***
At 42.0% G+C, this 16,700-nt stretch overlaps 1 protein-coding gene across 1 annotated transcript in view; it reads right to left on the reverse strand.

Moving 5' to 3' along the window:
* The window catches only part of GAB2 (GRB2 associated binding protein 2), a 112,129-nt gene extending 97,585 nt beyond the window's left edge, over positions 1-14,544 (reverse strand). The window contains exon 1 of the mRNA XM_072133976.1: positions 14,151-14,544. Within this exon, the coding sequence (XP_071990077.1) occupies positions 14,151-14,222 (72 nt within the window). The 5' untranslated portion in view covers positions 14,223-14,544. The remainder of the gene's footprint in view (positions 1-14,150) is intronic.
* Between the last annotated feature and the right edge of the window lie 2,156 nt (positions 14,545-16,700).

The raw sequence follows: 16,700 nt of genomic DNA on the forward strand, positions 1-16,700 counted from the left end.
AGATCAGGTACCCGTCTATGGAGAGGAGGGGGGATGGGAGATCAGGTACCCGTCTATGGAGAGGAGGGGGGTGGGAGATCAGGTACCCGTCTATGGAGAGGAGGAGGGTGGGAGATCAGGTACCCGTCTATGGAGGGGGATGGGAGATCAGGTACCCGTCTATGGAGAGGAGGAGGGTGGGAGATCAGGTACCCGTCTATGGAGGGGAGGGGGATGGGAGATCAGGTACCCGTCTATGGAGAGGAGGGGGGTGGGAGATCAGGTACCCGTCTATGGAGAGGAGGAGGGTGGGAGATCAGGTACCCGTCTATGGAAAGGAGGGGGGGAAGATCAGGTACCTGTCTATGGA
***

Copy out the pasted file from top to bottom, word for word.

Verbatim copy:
At 42.0% G+C, this 16,700-nt stretch overlaps 1 protein-coding gene across 1 annotated transcript in view; it reads right to left on the reverse strand.

Moving 5' to 3' along the window:
* The window catches only part of GAB2 (GRB2 associated binding protein 2), a 112,129-nt gene extending 97,585 nt beyond the window's left edge, over positions 1-14,544 (reverse strand). The window contains exon 1 of the mRNA XM_072133976.1: positions 14,151-14,544. Within this exon, the coding sequence (XP_071990077.1) occupies positions 14,151-14,222 (72 nt within the window). The 5' untranslated portion in view covers positions 14,223-14,544. The remainder of the gene's footprint in view (positions 1-14,150) is intronic.
* Between the last annotated feature and the right edge of the window lie 2,156 nt (positions 14,545-16,700).

The raw sequence follows: 16,700 nt of genomic DNA on the forward strand, positions 1-16,700 counted from the left end.
AGATCAGGTACCCGTCTATGGAGAGGAGGGGGGATGGGAGATCAGGTACCCGTCTATGGAGAGGAGGGGGGTGGGAGATCAGGTACCCGTCTATGGAGAGGAGGAGGGTGGGAGATCAGGTACCCGTCTATGGAGGGGGATGGGAGATCAGGTACCCGTCTATGGAGAGGAGGAGGGTGGGAGATCAGGTACCCGTCTATGGAGGGGAGGGGGATGGGAGATCAGGTACCCGTCTATGGAGAGGAGGGGGGTGGGAGATCAGGTACCCGTCTATGGAGAGGAGGAGGGTGGGAGATCAGGTACCCGTCTATGGAAAGGAGGGGGGGAAGATCAGGTACCTGTCTATGGA